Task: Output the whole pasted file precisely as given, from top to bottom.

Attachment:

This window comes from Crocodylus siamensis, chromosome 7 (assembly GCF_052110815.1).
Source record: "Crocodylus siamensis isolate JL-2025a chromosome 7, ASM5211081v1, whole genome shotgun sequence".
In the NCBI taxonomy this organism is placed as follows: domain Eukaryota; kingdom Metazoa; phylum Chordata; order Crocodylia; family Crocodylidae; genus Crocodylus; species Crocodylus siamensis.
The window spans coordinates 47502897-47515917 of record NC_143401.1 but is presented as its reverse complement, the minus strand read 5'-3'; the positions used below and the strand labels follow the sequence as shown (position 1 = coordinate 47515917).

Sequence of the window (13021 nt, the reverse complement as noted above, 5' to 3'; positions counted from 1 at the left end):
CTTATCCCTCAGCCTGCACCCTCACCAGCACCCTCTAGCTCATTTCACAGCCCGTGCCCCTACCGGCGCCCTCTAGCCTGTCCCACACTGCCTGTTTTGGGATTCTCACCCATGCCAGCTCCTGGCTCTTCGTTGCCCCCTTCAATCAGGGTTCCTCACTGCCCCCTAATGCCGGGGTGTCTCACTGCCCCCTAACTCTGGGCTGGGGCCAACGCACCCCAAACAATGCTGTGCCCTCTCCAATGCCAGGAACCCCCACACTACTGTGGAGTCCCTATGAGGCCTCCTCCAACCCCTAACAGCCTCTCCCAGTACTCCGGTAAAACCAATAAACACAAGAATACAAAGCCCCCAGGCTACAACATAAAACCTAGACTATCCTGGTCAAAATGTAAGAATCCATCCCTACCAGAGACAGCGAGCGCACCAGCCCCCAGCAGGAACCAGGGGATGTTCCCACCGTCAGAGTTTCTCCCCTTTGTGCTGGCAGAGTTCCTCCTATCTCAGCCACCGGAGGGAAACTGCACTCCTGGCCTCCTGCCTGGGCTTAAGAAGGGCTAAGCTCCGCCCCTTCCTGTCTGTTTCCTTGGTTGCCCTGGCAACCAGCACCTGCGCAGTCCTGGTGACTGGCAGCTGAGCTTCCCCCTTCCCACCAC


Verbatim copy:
This window comes from Crocodylus siamensis, chromosome 7 (assembly GCF_052110815.1).
Source record: "Crocodylus siamensis isolate JL-2025a chromosome 7, ASM5211081v1, whole genome shotgun sequence".
In the NCBI taxonomy this organism is placed as follows: domain Eukaryota; kingdom Metazoa; phylum Chordata; order Crocodylia; family Crocodylidae; genus Crocodylus; species Crocodylus siamensis.
The window spans coordinates 47502897-47515917 of record NC_143401.1 but is presented as its reverse complement, the minus strand read 5'-3'; the positions used below and the strand labels follow the sequence as shown (position 1 = coordinate 47515917).

Sequence of the window (13021 nt, the reverse complement as noted above, 5' to 3'; positions counted from 1 at the left end):
CTTATCCCTCAGCCTGCACCCTCACCAGCACCCTCTAGCTCATTTCACAGCCCGTGCCCCTACCGGCGCCCTCTAGCCTGTCCCACACTGCCTGTTTTGGGATTCTCACCCATGCCAGCTCCTGGCTCTTCGTTGCCCCCTTCAATCAGGGTTCCTCACTGCCCCCTAATGCCGGGGTGTCTCACTGCCCCCTAACTCTGGGCTGGGGCCAACGCACCCCAAACAATGCTGTGCCCTCTCCAATGCCAGGAACCCCCACACTACTGTGGAGTCCCTATGAGGCCTCCTCCAACCCCTAACAGCCTCTCCCAGTACTCCGGTAAAACCAATAAACACAAGAATACAAAGCCCCCAGGCTACAACATAAAACCTAGACTATCCTGGTCAAAATGTAAGAATCCATCCCTACCAGAGACAGCGAGCGCACCAGCCCCCAGCAGGAACCAGGGGATGTTCCCACCGTCAGAGTTTCTCCCCTTTGTGCTGGCAGAGTTCCTCCTATCTCAGCCACCGGAGGGAAACTGCACTCCTGGCCTCCTGCCTGGGCTTAAGAAGGGCTAAGCTCCGCCCCTTCCTGTCTGTTTCCTTGGTTGCCCTGGCAACCAGCACCTGCGCAGTCCTGGTGACTGGCAGCTGAGCTTCCCCCTTCCCACCAC